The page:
Why did glacial cycles intensify a million years ago?

glacial cycles intensify

A major event seems to have impacted our Planet about one million years ago, during an episode called “mid-Pleistocene transition”: before this period, the cycles between glacial (colder) and interglacial (warmer) periods followed each other every 41,000 years, but they then intensified, sometimes giving rise to glacial periods lasting over 100,000 years. Paleoclimatologists have long debated the precise origin of this abrupt climate change.

Extending from 2.58 million years to 11,700 years before the present, the Pleistocene is a geological period covering the majority of recent known glaciations. The climate is characterized by intense cycles of glaciation, allowing the ice to cover more than 30% of the Earth’s surface during the maximum of glaciation: we find imposing glaciers in New Zealand, in the Ethiopian mountains or in the Atlas Mountains, in North Africa.

But these glacial cycles, characterized by a period of 41,000 years more than a million years ago, seem to have been largely impacted by a still unknown phenomenon to give the longer cycles we observe today.

Milankovitch cycles at the origin of these variations?

Scientists have been hesitating for a long time about the origin of this phenomenon. The most likely reason currently accepted is the Milankovitch cycles, cyclical variations in the Earth’s orbit that affect the amount of energy absorbed by the Earth.

On a geological scale, this is indeed the main natural driver for the alternation of warm and cold periods over several million years. However, some researchers argue that if the Milankovitch cycles did not undergo major changes a million years ago, another internal phenomenon was probably at work.

The role of the North Atlantic

Researchers at Columbia University’s Earth Institute analyzed sediment cores from the North and South Atlantic, looking specifically at the concentrations of the isotope Neodymium, a chemical element used as a tool for studying past ocean currents.

They found that a major Atlantic current system, the AMOC (Atlantic Meridional Circulation), underwent a severe weakening at a time coinciding with the “Mid-Pleistocene Transition” in the northern ocean. The researchers in the study link this change in ocean current to the greater presence of glaciers in the northern hemisphere, creating a more intense global cooling.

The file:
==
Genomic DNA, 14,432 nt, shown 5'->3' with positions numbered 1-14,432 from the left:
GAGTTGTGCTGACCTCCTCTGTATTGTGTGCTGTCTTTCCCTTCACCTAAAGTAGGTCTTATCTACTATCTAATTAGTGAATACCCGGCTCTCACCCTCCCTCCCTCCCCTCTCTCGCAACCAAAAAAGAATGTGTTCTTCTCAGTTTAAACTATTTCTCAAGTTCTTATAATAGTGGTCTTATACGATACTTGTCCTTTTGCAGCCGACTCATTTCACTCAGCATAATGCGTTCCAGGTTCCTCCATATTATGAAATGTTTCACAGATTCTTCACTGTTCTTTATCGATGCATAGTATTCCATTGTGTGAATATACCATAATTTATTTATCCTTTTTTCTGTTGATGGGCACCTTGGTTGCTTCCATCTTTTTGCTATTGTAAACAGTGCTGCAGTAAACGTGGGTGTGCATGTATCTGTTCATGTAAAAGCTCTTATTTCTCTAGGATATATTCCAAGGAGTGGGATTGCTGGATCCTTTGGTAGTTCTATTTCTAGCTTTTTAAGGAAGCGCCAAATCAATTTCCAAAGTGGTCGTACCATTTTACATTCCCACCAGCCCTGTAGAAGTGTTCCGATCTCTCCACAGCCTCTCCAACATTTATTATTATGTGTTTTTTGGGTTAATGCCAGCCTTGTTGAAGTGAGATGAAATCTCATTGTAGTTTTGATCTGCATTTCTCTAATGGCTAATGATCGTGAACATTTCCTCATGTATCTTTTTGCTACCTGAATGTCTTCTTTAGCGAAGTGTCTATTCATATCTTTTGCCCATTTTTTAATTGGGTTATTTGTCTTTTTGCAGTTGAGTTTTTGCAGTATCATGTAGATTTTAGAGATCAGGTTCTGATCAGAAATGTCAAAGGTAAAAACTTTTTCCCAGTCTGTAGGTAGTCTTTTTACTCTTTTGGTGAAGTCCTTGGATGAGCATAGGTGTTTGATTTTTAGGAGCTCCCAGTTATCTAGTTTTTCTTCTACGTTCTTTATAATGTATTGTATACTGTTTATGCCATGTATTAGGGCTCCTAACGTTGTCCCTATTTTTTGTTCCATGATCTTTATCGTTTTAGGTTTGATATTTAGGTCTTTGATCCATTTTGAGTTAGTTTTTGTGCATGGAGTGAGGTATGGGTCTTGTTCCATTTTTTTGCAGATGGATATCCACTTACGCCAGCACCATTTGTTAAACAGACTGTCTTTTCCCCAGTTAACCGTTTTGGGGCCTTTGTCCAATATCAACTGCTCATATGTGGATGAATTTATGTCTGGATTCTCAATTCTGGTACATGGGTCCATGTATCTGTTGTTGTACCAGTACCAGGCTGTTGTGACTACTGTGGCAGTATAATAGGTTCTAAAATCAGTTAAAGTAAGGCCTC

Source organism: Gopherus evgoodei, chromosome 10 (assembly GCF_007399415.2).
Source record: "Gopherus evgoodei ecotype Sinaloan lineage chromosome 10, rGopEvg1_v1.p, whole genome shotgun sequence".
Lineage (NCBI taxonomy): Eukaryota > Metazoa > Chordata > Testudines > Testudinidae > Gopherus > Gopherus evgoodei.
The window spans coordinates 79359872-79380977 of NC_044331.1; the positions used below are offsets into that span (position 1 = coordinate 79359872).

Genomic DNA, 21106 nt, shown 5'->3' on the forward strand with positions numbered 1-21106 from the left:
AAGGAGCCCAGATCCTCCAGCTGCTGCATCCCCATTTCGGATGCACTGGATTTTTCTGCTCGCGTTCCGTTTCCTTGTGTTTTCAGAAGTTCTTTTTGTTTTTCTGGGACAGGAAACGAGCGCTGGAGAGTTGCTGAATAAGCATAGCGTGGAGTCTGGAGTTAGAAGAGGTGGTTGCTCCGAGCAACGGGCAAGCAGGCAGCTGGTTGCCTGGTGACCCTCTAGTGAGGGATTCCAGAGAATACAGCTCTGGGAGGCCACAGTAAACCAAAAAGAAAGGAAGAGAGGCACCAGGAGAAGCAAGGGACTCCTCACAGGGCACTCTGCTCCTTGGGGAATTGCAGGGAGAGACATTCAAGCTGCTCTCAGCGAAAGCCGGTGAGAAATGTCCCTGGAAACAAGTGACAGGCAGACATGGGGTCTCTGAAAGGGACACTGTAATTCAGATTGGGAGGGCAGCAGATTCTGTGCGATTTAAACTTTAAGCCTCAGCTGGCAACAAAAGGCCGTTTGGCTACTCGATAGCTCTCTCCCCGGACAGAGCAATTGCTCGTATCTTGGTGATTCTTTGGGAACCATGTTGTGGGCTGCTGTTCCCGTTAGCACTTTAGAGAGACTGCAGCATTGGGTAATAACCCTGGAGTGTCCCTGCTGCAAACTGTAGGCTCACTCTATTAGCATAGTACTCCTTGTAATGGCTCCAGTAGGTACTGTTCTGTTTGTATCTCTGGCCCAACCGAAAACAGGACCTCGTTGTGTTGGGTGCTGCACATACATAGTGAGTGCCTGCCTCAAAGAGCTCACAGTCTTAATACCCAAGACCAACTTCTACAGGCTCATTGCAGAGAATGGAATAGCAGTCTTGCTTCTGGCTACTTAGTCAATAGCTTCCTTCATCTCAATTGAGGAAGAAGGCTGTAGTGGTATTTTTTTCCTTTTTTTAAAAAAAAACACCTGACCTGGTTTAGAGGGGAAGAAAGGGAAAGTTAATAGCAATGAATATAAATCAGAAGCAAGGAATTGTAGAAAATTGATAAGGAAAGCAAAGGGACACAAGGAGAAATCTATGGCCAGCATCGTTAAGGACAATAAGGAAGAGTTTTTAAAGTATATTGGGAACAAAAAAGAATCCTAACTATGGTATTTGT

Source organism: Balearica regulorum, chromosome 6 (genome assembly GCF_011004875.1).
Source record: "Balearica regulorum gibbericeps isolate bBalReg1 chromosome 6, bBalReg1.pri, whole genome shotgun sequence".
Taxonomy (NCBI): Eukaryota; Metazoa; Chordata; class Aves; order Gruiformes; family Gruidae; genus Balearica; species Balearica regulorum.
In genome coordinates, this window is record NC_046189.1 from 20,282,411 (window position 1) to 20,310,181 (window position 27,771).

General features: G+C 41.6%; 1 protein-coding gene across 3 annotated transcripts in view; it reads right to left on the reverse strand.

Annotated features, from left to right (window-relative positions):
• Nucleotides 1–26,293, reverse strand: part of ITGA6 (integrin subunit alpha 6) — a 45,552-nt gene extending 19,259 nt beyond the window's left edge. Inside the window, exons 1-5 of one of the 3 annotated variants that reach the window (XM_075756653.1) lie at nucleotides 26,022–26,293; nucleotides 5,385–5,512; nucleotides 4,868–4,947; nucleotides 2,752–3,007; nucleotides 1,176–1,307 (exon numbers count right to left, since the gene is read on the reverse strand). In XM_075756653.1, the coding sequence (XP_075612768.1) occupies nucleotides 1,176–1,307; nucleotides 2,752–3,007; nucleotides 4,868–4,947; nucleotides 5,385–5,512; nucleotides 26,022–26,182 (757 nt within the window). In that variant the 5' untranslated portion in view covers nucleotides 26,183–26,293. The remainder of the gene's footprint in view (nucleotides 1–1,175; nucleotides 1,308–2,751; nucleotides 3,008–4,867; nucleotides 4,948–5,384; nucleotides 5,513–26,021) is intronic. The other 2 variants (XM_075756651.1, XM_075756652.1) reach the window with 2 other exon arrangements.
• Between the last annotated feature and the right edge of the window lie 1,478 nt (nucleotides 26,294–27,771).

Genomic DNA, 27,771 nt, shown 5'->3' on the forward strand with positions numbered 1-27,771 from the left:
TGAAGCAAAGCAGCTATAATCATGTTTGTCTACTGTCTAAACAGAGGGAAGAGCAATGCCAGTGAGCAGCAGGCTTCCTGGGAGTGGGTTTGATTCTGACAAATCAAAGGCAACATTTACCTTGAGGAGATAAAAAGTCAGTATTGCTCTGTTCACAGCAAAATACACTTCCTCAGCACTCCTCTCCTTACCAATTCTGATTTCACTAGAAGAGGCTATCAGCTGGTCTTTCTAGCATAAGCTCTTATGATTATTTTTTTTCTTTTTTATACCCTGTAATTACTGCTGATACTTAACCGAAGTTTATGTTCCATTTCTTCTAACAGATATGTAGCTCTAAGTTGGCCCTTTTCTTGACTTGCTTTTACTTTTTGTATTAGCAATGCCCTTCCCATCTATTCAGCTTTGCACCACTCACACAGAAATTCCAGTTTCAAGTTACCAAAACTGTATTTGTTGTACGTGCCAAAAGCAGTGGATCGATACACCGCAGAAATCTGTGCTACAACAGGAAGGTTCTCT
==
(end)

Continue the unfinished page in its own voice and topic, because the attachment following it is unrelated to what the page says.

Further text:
This discovery sheds light on the origin of a recent climate transition that is still unknown, and highlights the importance of the North Atlantic and ocean currents in past and future climate variations.

Oceans: the effects of plastics on animals and the environment

The first effect of plastic waste is a visual impact: debris washed up on the banks of rivers, beaches, piles of floating objects at sea. But some less directly apparent effects are also more severe.

Every second, hundreds of tons of waste (out of the 4 billion generated annually) ends up at sea, much of it plastic. Floating objects or microparticles, this plastic waste is deposited on beaches, dispersed at sea and found on the seabed. What effects do they have on man and his environment?

Highly resistant, abandoned or accidentally lost nets constitute a significant cause of mortality in animals; associations estimate that 100,000 marine mammals and one million birds die from strangulation or choking in these traps around the world each year. 

Transport of invasive species via plastic

Not many studies have been conducted, but the risk is there, with its environmental, health and economic consequences (invasive algae, bacteria in oyster or fish farming areas).
The recent discovery of the insect Halobates sericeus living on floating plastics in the Pacific is a perfect illustration. A 2007 study showed that the spread of species in subtropical waters has almost doubled due to debris. It tripled in temperate waters.

The real danger is the alteration of ecosystem balance caused by the transport of invasive species over long distances. Some wastes are useful floating supports for bacteria (specific pathogens for marine organisms such as humans, vibrios for example), unicellular or invertebrates, worms, insects, capable of acclimatizing in an area other than their original biotope, especially concerning climate change 

Ingestion of plastic waste by animals

The ingestion of plastic waste is another cause of mortality, affecting about 660 species. Seabirds sting floating pieces of plastic, and turtles confuse them with jellyfish.

Due to their components (plasticizers, additives) and the possible release of adsorbed contaminants, plastics are also suspected to be a source of water contamination. But in reality, the measured concentrations are too low for the substances released during their degradation to constitute a significant toxicity risk. The level of chemical contaminants remains limited but more dangerous for the filtering of marine organisms that accumulate them.

Large whales filter seawater, ingesting large quantities of microplastics. Molluscs, such as mussels, filter m3 of water containing microparticles. Plankton, invertebrates or small fish can also ingest Microwaste. However, the rate of ingestion remains very anecdotal for the species consumed (less than 0.01% of commercial fish), and there is no trace of it on our plates. Although micro waste can block the digestive and respiratory systems of some individuals, it is not digested due to the lack of suitable enzymatic equipment.